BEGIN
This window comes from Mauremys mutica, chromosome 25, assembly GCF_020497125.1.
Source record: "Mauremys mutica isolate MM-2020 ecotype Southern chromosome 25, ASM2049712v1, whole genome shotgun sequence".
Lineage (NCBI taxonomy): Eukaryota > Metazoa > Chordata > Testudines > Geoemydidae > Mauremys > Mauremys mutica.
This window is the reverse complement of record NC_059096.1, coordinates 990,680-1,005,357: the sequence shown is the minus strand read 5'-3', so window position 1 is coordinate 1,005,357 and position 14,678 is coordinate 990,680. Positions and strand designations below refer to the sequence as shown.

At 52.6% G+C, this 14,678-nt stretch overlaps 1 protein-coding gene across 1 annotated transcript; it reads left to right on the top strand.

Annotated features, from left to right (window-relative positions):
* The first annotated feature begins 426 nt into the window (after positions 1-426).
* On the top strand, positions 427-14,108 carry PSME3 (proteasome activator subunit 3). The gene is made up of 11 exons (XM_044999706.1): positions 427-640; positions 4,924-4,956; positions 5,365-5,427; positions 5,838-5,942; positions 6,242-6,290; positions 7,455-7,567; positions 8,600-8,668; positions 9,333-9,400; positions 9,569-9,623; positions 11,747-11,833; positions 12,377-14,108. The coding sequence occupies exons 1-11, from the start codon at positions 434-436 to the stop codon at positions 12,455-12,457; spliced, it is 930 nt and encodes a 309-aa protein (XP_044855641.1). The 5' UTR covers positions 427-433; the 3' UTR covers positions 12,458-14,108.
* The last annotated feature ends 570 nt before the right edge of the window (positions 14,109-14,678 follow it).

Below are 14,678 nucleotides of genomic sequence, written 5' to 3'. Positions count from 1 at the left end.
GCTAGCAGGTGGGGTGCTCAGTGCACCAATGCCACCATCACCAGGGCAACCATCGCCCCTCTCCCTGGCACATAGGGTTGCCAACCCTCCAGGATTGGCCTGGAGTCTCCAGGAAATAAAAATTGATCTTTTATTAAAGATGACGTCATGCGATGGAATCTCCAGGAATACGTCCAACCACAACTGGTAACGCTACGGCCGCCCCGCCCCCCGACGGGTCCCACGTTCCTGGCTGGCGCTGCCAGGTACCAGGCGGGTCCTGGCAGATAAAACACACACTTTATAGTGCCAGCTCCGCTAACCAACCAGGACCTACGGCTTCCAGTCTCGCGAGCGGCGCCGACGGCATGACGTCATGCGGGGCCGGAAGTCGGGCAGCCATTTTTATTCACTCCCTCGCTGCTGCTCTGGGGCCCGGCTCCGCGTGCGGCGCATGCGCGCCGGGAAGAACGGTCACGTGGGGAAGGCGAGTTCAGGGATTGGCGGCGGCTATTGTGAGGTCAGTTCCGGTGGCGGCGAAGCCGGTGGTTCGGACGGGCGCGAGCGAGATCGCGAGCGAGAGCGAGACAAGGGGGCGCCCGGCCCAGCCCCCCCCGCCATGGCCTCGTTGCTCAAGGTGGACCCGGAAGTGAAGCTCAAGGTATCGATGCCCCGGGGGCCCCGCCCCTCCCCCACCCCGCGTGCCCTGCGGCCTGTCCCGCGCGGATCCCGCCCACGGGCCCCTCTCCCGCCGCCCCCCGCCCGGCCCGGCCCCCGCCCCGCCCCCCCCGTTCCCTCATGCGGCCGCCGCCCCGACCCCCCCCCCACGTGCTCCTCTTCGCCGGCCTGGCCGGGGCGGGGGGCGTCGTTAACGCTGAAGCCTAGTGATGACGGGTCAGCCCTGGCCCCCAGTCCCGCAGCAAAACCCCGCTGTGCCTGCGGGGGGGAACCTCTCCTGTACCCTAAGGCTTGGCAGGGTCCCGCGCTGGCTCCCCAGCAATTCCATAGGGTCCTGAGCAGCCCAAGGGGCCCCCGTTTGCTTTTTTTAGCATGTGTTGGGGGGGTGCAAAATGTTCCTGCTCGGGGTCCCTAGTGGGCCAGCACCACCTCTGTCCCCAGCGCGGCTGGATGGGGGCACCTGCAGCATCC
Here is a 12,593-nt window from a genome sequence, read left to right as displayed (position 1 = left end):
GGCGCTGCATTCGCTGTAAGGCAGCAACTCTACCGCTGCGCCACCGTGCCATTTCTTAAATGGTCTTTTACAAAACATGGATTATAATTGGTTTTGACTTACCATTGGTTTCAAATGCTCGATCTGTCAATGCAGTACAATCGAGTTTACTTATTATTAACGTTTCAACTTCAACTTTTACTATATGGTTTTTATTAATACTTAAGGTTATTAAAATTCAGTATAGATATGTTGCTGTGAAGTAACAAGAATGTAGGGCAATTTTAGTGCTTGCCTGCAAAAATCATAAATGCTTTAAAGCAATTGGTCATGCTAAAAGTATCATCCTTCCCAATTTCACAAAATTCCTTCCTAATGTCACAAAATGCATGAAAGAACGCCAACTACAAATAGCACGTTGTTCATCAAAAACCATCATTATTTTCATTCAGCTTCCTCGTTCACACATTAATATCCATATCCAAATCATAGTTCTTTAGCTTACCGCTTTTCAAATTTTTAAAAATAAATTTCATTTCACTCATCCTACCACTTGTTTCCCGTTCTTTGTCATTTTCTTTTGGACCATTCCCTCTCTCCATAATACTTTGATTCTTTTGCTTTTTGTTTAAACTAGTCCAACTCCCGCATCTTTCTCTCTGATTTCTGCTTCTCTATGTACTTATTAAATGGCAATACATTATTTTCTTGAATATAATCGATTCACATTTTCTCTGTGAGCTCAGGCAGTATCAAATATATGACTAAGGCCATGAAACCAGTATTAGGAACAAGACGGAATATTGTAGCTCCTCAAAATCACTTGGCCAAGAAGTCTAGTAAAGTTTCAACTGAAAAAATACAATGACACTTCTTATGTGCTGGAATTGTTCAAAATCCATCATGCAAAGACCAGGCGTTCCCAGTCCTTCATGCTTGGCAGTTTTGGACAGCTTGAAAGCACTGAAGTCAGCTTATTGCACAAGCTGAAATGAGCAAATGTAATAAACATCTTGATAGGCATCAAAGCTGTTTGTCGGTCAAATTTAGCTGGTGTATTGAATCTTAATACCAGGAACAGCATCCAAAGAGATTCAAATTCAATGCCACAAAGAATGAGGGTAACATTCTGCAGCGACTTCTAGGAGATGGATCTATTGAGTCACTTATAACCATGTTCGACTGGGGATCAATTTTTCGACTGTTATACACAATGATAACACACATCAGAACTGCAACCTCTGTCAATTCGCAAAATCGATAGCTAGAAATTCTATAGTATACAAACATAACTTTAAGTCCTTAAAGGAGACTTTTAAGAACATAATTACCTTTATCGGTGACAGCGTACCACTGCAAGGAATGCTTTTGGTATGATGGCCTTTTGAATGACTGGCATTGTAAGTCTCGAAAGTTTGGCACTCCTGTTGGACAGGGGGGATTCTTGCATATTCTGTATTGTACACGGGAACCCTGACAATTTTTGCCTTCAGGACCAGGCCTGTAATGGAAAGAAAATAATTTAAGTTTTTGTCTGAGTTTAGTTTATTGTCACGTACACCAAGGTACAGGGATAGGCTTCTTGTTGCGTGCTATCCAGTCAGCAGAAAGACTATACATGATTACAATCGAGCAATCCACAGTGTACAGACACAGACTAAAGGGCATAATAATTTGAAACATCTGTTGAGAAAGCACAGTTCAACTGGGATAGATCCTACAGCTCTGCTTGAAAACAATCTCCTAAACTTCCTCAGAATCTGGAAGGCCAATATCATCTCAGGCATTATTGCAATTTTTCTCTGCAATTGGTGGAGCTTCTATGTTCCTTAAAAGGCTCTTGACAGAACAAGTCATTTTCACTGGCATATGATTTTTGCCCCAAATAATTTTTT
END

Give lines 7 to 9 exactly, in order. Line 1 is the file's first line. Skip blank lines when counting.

* The first annotated feature begins 426 nt into the window (after positions 1-426).
* On the top strand, positions 427-14,108 carry PSME3 (proteasome activator subunit 3). The gene is made up of 11 exons (XM_044999706.1): positions 427-640; positions 4,924-4,956; positions 5,365-5,427; positions 5,838-5,942; positions 6,242-6,290; positions 7,455-7,567; positions 8,600-8,668; positions 9,333-9,400; positions 9,569-9,623; positions 11,747-11,833; positions 12,377-14,108. The coding sequence occupies exons 1-11, from the start codon at positions 434-436 to the stop codon at positions 12,455-12,457; spliced, it is 930 nt and encodes a 309-aa protein (XP_044855641.1). The 5' UTR covers positions 427-433; the 3' UTR covers positions 12,458-14,108.
* The last annotated feature ends 570 nt before the right edge of the window (positions 14,109-14,678 follow it).